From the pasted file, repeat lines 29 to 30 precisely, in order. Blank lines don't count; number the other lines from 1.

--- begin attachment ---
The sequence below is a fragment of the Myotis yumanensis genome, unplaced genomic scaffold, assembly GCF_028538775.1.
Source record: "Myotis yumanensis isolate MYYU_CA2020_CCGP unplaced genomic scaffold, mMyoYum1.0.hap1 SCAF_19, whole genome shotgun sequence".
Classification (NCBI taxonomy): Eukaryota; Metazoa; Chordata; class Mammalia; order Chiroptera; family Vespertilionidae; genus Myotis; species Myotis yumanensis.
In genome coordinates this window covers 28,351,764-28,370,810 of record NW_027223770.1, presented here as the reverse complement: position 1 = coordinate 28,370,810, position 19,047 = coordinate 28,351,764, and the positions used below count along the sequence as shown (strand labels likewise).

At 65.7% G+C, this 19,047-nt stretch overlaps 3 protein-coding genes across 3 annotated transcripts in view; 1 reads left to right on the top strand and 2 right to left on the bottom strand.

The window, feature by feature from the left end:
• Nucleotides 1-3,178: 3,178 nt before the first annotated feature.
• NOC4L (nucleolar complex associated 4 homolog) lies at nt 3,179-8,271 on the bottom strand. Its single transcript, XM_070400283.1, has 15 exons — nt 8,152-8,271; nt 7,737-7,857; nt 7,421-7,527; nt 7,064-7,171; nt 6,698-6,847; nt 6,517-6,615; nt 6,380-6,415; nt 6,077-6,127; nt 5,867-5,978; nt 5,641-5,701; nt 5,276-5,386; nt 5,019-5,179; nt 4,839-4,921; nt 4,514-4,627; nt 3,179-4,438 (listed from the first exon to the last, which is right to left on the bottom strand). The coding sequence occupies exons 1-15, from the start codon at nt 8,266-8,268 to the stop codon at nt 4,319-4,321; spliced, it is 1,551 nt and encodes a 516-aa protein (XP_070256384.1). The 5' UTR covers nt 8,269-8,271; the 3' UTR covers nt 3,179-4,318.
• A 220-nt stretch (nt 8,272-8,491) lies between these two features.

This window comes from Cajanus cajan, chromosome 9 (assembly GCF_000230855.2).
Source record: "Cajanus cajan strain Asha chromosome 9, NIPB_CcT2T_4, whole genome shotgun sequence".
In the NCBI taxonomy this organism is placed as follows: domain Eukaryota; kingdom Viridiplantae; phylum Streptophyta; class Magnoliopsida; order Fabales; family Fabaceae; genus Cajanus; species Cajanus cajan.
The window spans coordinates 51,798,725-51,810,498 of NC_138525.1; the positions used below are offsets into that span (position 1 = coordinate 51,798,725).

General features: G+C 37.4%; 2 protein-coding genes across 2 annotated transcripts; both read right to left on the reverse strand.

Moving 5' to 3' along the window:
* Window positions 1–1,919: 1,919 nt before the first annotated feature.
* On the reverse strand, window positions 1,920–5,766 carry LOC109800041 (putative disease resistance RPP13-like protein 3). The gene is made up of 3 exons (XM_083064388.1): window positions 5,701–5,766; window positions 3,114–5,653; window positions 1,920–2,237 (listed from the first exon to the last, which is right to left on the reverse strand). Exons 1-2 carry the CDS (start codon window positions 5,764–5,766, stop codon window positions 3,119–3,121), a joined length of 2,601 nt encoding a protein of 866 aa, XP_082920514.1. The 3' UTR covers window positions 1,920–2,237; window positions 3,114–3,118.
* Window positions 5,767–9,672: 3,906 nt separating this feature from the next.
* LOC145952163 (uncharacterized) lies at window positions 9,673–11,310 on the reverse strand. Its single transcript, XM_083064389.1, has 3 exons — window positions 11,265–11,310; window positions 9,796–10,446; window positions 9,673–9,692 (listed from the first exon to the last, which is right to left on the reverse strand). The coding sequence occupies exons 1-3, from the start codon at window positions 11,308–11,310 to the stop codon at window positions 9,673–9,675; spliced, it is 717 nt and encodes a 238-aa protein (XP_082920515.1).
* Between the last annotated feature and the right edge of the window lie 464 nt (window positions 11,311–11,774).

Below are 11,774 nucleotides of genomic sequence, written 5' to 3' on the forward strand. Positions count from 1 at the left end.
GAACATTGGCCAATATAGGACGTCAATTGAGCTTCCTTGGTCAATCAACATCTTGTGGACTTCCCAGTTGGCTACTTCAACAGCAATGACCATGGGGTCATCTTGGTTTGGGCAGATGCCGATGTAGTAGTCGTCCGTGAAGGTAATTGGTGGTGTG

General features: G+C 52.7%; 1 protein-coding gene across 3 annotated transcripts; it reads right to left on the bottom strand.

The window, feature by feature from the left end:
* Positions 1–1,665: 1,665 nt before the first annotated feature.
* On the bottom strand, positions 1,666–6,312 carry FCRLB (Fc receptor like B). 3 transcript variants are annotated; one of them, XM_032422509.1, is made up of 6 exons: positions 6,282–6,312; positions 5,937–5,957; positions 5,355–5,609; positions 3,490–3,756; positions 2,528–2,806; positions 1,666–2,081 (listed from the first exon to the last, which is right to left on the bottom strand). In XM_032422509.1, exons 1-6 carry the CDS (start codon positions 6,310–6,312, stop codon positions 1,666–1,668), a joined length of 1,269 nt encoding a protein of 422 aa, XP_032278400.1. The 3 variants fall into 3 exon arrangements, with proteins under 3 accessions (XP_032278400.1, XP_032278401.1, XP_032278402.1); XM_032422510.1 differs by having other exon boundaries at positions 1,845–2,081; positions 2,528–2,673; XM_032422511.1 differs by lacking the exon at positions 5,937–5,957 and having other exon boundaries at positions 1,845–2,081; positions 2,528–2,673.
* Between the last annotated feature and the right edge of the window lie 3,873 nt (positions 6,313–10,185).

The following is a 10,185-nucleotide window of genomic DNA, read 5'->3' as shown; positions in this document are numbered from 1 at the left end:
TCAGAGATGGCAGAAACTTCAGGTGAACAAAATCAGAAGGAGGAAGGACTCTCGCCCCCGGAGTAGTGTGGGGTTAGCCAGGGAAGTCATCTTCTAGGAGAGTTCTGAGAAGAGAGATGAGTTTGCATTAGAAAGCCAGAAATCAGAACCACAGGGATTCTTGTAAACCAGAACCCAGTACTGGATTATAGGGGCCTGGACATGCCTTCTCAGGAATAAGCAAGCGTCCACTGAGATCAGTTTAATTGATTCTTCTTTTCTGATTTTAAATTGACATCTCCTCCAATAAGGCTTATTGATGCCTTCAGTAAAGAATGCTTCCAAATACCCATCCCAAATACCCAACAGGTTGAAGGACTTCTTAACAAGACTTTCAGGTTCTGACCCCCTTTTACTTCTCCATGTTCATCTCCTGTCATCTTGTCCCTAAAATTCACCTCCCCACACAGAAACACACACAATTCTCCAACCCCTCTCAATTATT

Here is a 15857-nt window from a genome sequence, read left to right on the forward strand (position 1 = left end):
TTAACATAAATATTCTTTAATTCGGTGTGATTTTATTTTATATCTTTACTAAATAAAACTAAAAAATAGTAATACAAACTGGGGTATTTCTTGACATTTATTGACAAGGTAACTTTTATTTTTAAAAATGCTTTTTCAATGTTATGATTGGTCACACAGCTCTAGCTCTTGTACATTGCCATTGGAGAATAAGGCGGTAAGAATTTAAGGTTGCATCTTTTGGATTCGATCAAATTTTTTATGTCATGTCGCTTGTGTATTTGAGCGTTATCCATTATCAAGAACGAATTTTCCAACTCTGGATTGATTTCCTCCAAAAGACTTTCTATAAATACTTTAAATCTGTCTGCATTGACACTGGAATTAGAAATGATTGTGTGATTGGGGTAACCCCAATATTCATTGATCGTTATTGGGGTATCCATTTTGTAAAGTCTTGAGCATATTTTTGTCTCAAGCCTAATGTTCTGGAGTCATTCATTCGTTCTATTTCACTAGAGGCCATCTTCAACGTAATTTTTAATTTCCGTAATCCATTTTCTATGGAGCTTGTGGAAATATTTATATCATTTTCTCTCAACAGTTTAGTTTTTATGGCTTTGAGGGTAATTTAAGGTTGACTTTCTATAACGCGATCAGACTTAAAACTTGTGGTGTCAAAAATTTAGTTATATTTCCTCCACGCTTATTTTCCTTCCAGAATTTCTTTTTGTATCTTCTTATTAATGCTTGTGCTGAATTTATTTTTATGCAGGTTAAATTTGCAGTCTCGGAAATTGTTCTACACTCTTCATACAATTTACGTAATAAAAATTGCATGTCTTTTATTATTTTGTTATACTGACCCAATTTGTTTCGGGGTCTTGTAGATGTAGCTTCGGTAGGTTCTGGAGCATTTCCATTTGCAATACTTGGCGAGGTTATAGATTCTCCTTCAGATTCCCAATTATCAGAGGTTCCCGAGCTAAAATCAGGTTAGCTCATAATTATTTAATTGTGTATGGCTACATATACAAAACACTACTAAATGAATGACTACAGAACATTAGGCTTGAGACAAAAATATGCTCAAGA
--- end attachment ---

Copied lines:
TCAGAGATGGCAGAAACTTCAGGTGAACAAAATCAGAAGGAGGAAGGACTCTCGCCCCCGGAGTAGTGTGGGGTTAGCCAGGGAAGTCATCTTCTAGGAGAGTTCTGAGAAGAGAGATGAGTTTGCATTAGAAAGCCAGAAATCAGAACCACAGGGATTCTTGTAAACCAGAACCCAGTACTGGATTATAGGGGCCTGGACATGCCTTCTCAGGAATAAGCAAGCGTCCACTGAGATCAGTTTAATTGATTCTTCTTTTCTGATTTTAAATTGACATCTCCTCCAATAAGGCTTATTGATGCCTTCAGTAAAGAATGCTTCCAAATACCCATCCCAAATACCCAACAGGTTGAAGGACTTCTTAACAAGACTTTCAGGTTCTGACCCCCTTTTACTTCTCCATGTTCATCTCCTGTCATCTTGTCCCTAAAATTCACCTCCCCACACAGAAACACACACAATTCTCCAACCCCTCTCAATTATT

Here is a 15857-nt window from a genome sequence, read left to right on the forward strand (position 1 = left end):